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What Pharmaceutical Marketers Can Do in the Absence of FDA Social Media Guidance

Posted by | 11:44am on Monday, April 4, 2011
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there are lots of tactics that are possible right now – and examples of companies that are using them 

For the past few months, one of the most popular questions among pharmaceutical marketers has been: Will the FDA release social media guidelines or not?  Well, the current answer is no.

The FDA’s latest self-imposed deadline (first quarter of 2011) has passed without draft guidance. Industry veterans who attended the first hearing on the internet back in 1996 are unsurprised. The lack of formal guidance on the internet hasn’t stopped pharma/biotech companies from taking full advantage of the power of the web. The good news: even without FDA guidance on social media there are lots of tactics that are possible right now – and examples of companies that are using them.

It’s the Message, Not the Medium
Pharmaceutical marketers should continue to apply existing FDA guidelines to the internet and social media. Be sure to focus on applying fair balance. The majority of letters received regarding social media, such as YouTube or Facebook, have focused on issues with the message not the medium.

The Pharma Social Media Basics
Here are some low-risk social media tactics that every pharmaceutical company should be considering.

Listen and Learn: Patients, caregivers and, increasingly, physicians are online talking about health and medicines. Monitor the social media space to find out what people are saying about your company, brand and your competitors. People are out there talking, so listen in and learn from what they are saying. This can be valuable market research. Whether you do this in-house or via an interactive agency, any potential adverse events can be reported through the usual channels. Through this online listening, brand managers can identify the unmet needs of the target audience and provide ideas for how pharma can add value. It can give key insights such as the language the audience is using, how pharma can offer support and how well current tools and materials are performing.

Educate: Educate not only brand teams but the medical, legal and regulatory teams. This understanding of social media and what other pharmaceutical companies are doing is essential. Take advantage of your agency partners who will be happy to share knowledge. Work to develop internal social media champions.

Develop Internal Guidelines: Pharmaceutical employees are using social media. Leadership should be providing guidelines.

Start with Unbranded: It’s much safer and easier to start using social media for corporate communications, customer service and unbranded disease awareness efforts. Partnering with an online “trust agent,” such as a patient organization, can be a great way to start.

Social Sharing Tools: Used on websites these buttons and widgets make it easy for visitors to share material.  Be sure the content not only follows fair balance but that it is shareworthy, i.e. content that adds value and people will truly want to share.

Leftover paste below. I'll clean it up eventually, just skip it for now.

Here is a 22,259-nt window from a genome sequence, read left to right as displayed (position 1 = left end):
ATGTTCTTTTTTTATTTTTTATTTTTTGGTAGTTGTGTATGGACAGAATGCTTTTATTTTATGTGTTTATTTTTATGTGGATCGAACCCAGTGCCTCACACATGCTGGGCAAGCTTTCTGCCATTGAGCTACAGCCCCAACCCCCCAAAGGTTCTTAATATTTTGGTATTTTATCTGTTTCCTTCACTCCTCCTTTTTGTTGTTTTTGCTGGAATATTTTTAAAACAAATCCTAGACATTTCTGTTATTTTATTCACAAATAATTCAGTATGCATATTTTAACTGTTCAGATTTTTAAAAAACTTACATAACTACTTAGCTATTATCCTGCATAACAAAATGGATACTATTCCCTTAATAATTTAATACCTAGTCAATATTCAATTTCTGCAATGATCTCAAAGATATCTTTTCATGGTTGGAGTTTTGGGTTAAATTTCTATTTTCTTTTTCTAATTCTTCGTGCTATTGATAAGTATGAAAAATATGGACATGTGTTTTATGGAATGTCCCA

Be Careful What You Wish For
There is the possibility that, despite the FDA using social media extensively themselves, the guidance could be restrictive. For now, at least, we are spared this.

Agree? Disagree? Comment below and let me know what you think.

(Image courtesy of Marco Bellucci on Flickr.)

About Eileen O'Brien

Eileen has more than 16 years of digital healthcare marketing experience. She is an opinion leader on social media and biopharma, and has been invited to speak at industry conferences and quoted in publications.

View other posts from Eileen

9 Pingbacks/Trackbacks

  • http://prinpink.wordpress.com Krista Giuffi

    This is probably one of the more optimistic posts I’ve read about the FDA social media guidance delay!

    Great advice, Eileen–it’s very helpful! I think a lot of folks in the industry are hitting their heads on their desks at the delay. But to your point, there are existing pharma guidelines that they can apply already. And social media need not be a campaign like the Old Spice Guy, but rather, a more basic foray into the waters until they can determine its value to the marketing communications strategy.

  • http://twitter.com/eileenobrien Eileen O’Brien

    Thanks for your comment Krista. I like your reference to the Old Spice Guy — yes, pharma will never be that cutting edge :) And based on the serious nature of our industry, we probably shouldn’t be.

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  • http://twitter.com/Semantelli Semantelli

    Great post Eileen.. You put it very well. It’s the Message, Not the Medium.

    As long as you ensure internal AE and REMS policies are followed, nothing should prevent pharma companies from listening to or engaging in social media. Social media is just another channel (This is what FDA said in the last hearing).

    We are seeing a significant up-tick in customer interest ever since we released our “compliance ready” social media platform. Companies are taking the next steps to integrate our platform into internal AE/REMS processes so that there are no issues of compliance when it comes to listening or engaging in social media.

    Siva Nadarajah
    VP, Product Strategy and Development
    Semantelli Corp.


    “Compliance Ready, Life Sciences Specific Social Media Platform enhancing CRM, Market Research, Drug Discovery and Competitive Intelligence”

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